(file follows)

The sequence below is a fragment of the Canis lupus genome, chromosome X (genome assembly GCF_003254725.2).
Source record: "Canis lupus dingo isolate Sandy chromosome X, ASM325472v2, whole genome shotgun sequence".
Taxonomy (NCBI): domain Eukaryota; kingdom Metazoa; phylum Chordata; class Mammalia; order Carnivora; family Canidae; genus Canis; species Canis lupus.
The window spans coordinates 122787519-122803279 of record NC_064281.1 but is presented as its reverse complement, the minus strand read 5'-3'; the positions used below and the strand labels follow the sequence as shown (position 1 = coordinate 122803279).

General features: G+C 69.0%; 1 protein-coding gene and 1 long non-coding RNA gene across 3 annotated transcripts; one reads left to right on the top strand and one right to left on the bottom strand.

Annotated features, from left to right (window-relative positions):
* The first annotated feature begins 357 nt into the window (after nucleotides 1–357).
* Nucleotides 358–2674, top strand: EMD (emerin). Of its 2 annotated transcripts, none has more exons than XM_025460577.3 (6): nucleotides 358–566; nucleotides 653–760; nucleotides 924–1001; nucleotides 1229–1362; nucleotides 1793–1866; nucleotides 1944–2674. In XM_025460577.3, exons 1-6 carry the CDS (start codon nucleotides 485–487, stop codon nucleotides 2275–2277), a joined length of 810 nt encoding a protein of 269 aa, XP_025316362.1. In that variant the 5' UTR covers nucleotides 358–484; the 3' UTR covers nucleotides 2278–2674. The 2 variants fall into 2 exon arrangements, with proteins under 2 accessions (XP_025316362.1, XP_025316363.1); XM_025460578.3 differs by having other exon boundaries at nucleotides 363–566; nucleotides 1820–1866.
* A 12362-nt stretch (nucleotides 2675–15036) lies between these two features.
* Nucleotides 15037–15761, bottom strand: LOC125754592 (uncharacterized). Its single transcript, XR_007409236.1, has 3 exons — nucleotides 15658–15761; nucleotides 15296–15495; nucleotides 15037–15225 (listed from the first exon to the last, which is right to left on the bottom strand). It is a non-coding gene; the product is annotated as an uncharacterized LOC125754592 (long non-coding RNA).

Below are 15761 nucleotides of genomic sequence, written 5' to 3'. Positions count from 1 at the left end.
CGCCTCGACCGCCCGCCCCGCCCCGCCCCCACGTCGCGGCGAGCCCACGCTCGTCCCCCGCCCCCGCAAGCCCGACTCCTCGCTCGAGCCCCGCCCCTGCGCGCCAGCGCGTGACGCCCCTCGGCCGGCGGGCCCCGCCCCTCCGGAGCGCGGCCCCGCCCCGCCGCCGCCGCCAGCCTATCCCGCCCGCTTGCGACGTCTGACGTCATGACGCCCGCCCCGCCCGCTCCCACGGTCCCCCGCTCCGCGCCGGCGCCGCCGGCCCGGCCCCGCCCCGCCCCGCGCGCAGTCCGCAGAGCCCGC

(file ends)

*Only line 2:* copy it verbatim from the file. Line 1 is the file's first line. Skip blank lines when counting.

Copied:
Source record: "Canis lupus dingo isolate Sandy chromosome X, ASM325472v2, whole genome shotgun sequence".